Why is it, I wondered repeatedly during State Of Siege, that no Canadian has ever created a film as powerful and important as this?
State Of Siege is not a costly film though it lacks nothing in appearance. It was shot in Chile, by French director Costa-Gavras (who made the Oscar-winning Z and The Confession) and depicts the kidnapping and killing by revolutionary terrorists (the tupamaros) of Philip Michael Santore (portrayed by Yves Montand, and based closely on the character of American Aid for International Development official Dan A. Mitrione, who was killed in Uruguay in August, 1970). The screenplay — based on actual documents and original research — was coauthored by Costa-Gavras and Franco Solinas, who wrote The Battle Of Algiers. Solinas is a professed and practising Italian Communist; CostaGavras is of no allegiance except that he opposes tyranny in any form, left or right. The film is a rare combination of probing political analysis and intellectual honesty, cast in the form of a dramatic thriller. Here is a film with all the time-bomb ticking suspense of Day Of The Jackal, along with penetrating insights into the present (and probable future) world we uneasily inhabit. It is impossible, I should think, not to be deeply moved
by this film. It is not a piece of leftwing rhetoric masquerading unconvincingly as a movie, as most socalled “political films” are; it has an admirable knowledge of the ethical ambiguities, in ideas and behavior, of those who oppress and those who rebel. The terrorists are not thugs, the man they reluctantly murder is as uncompromisingly principled as they are. State Of Siege is not important simply because its subject is timely. There is a mastery of craftsmanship here, the knack of telling a good story, that make it a model of its type, for while it conveys a fair amount of technical information and raises moral and political questions that are vital (as opposed to the pseudo-issues of A Man For All Seasons) it never forgets its duty as a mass-audience film to hold one’s attention and entertain.
State Of Siege is the best film I’ve seen in years. It enlightens — a feeling you may have forgotten movies could provide. In the absence of any Canadian film of comparable probity dealing with the FLQ crisis in 1970, I recommend State Of Siege as a film that helps one understand political life in Canada better than our own films have been able to do.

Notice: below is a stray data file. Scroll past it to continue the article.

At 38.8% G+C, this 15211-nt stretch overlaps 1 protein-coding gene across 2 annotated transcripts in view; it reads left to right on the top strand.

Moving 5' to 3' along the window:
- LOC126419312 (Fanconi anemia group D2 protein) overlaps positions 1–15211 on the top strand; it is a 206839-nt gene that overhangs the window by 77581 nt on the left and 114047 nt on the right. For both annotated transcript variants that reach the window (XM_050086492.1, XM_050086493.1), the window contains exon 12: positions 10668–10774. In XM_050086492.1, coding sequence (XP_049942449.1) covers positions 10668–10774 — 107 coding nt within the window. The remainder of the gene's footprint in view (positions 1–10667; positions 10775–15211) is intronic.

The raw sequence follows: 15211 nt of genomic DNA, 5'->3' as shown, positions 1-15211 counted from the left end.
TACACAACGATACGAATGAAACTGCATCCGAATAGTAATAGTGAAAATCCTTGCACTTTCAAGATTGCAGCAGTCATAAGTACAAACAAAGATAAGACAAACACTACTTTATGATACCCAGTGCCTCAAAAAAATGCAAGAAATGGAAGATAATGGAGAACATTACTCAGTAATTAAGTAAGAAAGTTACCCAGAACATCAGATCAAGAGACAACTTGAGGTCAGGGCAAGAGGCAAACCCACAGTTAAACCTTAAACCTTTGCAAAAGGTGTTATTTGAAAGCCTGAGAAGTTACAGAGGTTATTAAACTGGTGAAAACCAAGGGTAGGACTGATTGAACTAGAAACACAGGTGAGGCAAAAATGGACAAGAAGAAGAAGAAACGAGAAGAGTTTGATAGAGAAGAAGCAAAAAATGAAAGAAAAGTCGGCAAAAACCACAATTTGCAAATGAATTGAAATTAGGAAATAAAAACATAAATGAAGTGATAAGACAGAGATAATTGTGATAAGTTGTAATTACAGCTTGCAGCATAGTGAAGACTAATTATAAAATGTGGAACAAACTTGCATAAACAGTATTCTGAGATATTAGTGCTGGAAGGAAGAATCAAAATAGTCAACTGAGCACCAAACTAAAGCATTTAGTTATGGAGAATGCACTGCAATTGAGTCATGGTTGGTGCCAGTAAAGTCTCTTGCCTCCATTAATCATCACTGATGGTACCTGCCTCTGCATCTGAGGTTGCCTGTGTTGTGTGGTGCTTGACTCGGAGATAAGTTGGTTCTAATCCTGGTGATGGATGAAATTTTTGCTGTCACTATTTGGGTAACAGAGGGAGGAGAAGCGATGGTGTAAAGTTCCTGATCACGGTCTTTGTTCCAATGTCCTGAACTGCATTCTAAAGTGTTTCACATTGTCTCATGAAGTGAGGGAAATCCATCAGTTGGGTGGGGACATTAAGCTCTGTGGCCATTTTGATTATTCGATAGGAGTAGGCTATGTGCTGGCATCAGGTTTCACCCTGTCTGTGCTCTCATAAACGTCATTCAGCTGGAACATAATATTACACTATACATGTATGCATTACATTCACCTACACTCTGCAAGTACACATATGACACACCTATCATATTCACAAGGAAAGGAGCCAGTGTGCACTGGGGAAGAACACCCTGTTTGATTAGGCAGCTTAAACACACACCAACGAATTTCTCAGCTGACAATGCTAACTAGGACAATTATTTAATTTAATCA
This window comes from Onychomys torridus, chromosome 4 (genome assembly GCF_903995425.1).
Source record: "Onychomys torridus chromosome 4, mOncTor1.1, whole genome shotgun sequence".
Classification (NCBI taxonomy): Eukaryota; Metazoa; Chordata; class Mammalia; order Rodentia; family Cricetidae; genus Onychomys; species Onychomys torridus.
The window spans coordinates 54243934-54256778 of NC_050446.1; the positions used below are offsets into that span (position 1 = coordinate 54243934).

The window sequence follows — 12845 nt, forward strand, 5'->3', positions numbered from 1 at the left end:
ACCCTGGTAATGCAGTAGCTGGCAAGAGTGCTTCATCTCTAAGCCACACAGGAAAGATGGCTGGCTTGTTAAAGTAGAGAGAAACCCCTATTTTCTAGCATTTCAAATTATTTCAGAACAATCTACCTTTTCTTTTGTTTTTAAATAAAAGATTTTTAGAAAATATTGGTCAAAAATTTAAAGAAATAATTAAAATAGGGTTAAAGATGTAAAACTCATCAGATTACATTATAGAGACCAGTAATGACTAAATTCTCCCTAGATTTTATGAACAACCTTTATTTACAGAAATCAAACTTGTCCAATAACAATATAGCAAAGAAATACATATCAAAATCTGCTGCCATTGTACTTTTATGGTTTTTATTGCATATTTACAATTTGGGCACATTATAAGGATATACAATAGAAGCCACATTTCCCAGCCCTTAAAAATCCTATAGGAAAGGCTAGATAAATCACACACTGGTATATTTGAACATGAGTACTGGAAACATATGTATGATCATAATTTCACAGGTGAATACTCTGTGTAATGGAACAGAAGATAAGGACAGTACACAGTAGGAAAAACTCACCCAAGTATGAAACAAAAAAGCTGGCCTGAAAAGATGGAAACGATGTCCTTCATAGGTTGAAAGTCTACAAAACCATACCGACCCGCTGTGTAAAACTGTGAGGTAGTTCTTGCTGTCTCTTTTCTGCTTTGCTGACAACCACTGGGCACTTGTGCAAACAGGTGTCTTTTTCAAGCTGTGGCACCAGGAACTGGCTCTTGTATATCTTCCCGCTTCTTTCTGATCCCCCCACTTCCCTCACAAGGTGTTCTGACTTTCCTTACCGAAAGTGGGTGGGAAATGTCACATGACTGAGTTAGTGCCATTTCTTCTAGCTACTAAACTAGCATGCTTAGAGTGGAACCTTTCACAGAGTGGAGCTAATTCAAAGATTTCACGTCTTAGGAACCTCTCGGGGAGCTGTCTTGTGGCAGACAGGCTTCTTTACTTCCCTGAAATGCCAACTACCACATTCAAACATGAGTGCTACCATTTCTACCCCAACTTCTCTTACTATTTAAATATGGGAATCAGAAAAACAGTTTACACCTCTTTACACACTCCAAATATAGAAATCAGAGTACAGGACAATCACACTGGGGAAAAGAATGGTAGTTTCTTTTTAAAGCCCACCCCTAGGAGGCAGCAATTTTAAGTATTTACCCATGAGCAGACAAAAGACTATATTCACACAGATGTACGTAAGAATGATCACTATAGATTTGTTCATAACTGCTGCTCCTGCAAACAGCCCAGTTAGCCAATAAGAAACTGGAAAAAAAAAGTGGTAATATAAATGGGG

Paperback Hero: “That was one helluva movie!” is the response one is supposed to have to this boozin’, cussin’, .swaggerin’, brawlin’, screwin’, story of the Canadian new west, filmed in Delisle, Saskatchewan. It was produced by John F. Bassett (Face-Off ) and James Margellos, and directed by Peter Pearson, who five years ago, at the age of 30, created the award-winning featurette Best Damn Fiddler From Calabogie To Kaladar. Paperback Hero is toughminded and gutsy (for that I respect it) but it is strangely unmoving for a tragedy. Rick “Marshall” Dillon (por-
trayed by Keir Dullea) is an aging, amateur hockey player, who works in Macleod’s general store during the day, in one of those everybody-knowseverybody towns on the Prairies, and spends his nights screeching around in his used Thunderbird convertible like a rambunctious yahoo, drinking himself silly and trying to live up to his own legend as a superficially scandalous bad boy. He is, like a number of clayfooted heroes and heroines of Canadian films, slightly moronic, and when he dreams of success (“Cadillacs, California . . .”) he thinks only of American things. Paperback Hero is a textbook case of all the typical Canadian movie themes: marriage as suffocation; lack of opportunity and choice; ensnare -ment by fate and circumstance; despair relieved only by alcohol.
Elizabeth Ashley as Rick’s motherly girl friend (she’s been waiting for years for him to outgrow his adolescence) goes through the film looking pained and strained. One keeps hoping for more subtle expressions, or a touch of ambiguity. I kept wanting to say, buck up girl, don’t wear your heart on your sleeve. Keir Dullea (an actor I’ve liked on most other occasions) is shrill and brash as the hellraising stud, in a performance that owes more to mugging than acting. Paperback Hero is a portrait of smalltown life drawn by people who are looking down at it; it has certain, truthful observations but it lacks the understanding of, say, The Rowdyman, or the emotional depth of Wedding In White. It’s a film that is afraid to be too sensitive or artistic, and so, like its hero, it comes on too strong, with a resolute lowbrowism and loud voice. The film is about a man who has a machismo problem but the film has one of its own. With such a central blind spot, the film has no insights into Rick Dillon’s life story. Instead of reaching the level of high tragedy of Fat City or This Sporting Life (films which have certainly influenced Paperback Hero) it remains a rather mechanical melodrama, saved only by a lively sense of vulgarity. When Don Shebib makes a film (Goin’ Down The Road, Between Friends) there is no evidence of mercenary calculations, or bows to the box office. His films seem to be honest, made the way they are because that’s the way he truly, deeply feels. And one responds openly to that honesty. Paperback Hero is an over-hearty, rib-nudging, extroverted film; its laments for a soulless hero are spelled out in neon. Perhaps because it is so transparent in all of its tricks one remains unwheedled by it.
RECOMMENDED THIS MONTH
American Graffiti: A fine study of growing up absurd in 1962, by director for George Lucas (THX-1138), with a minimum of nostalgia. Slipstream: Those who concentrate on the faults of this feature by David Acomba will be adding up the wrong set of figures. He’s a fresh and valuable addition to Canadian films.
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